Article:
I don’t know what was tougher—the pitocin drip during my induced labor, sending my son off to school for the first time or what he asked me to do last week. All three reduced me to tears.
Last week I gave him a ride to his first part-time job. Talk about heart-wrenching! It sure reminded me of his first day of school when he walked in and didn’t look back. He did the same thing this time. He sat in the car with me for a few minutes. Yes, he was anxious and nervous. I said a few things (some quotes/lines from his favorite movies) to get him laughing, then he was off. “Okay, I’m going in.” He walked through the door and didn’t look back. His first day on the job was supposed to be a short four-hour shift, but someone called in sick and the manager asked if he could stay and work another shift. So he said yes. Is someone becoming flexible or what?
He texted me once to tell me he was staying longer and that he’d need some food and once more to declare “I’m almost done! Tomorrow I’m sleeping in.”
When I picked him up, he sauntered out of the building and I immediately noticed that something was different. He’d changed. He wasn’t the unsure teen I dropped off hours earlier. He’d had a new experience so there was a bit of measured cockiness in his step. Like the Henry Hill character in “Goodfellas” the first time he got “pinched” and Paulie Cicero (Paul Sorvino) congratulated him declaring, “You broke your cherry!”
He was carrying a huge jug of drinking water. He opened the car door, sighed and said, “Well, I made about $70 today! Tomorrow I’m not doing anything, mom. My legs and feet hurt from standing so long. This is good training for marching band. And I thought band practice was a bitch!” (He took a swig of water.) “Look, I bought this for two bucks! Well, it only cost $1.20, but I gave ‘em $2 for it.” Knowing how he is with money, I then asked if he got change. “Well yeah, of course, mom.”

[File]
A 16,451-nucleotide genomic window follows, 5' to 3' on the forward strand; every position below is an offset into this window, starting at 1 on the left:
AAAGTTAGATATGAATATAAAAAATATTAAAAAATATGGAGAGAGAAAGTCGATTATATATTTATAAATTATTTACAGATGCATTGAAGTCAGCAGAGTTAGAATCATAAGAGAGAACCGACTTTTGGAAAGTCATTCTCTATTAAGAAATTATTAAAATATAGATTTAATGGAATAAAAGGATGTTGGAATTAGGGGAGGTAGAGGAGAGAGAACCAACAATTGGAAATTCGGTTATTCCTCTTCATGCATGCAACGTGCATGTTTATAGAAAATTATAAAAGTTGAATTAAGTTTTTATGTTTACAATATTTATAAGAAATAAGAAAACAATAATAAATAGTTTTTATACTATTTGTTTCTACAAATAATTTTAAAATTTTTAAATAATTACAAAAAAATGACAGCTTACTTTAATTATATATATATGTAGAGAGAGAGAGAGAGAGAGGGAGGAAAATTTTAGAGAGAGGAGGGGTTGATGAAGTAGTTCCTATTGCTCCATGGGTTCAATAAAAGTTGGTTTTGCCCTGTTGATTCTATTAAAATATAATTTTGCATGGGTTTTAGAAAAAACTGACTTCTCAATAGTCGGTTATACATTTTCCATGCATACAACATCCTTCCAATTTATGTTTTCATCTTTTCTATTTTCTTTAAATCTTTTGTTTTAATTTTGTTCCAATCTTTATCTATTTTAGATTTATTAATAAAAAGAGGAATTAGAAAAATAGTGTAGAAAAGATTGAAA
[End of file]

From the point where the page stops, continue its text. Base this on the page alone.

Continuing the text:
Wow. Who knew that one day on the job would change him in so many positive ways?
Later on when I said good night to him I again told him how proud I was of him and in my moment of weakness I suggested he take his first paycheck and spend it on whatever he wanted. We had already had discussions about saving some, but I wanted to reward him. His response floored me. “No mom, I think I’ll save it.”
I hope you all get to experience this exciting adventure with your kids when the time comes. As we tiptoe through the process, we learn new things every moment. From struggling with scheduling to self-advocating to attitude, transitions and more. What a treasure trove of life lessons each workday brings us. Please share your stories of your kids’ employment—we’d love to hear them!
What fun! What growth!
I’m feeling more and more like an empty-nester. What a weird feeling that is! Time to clean some closets.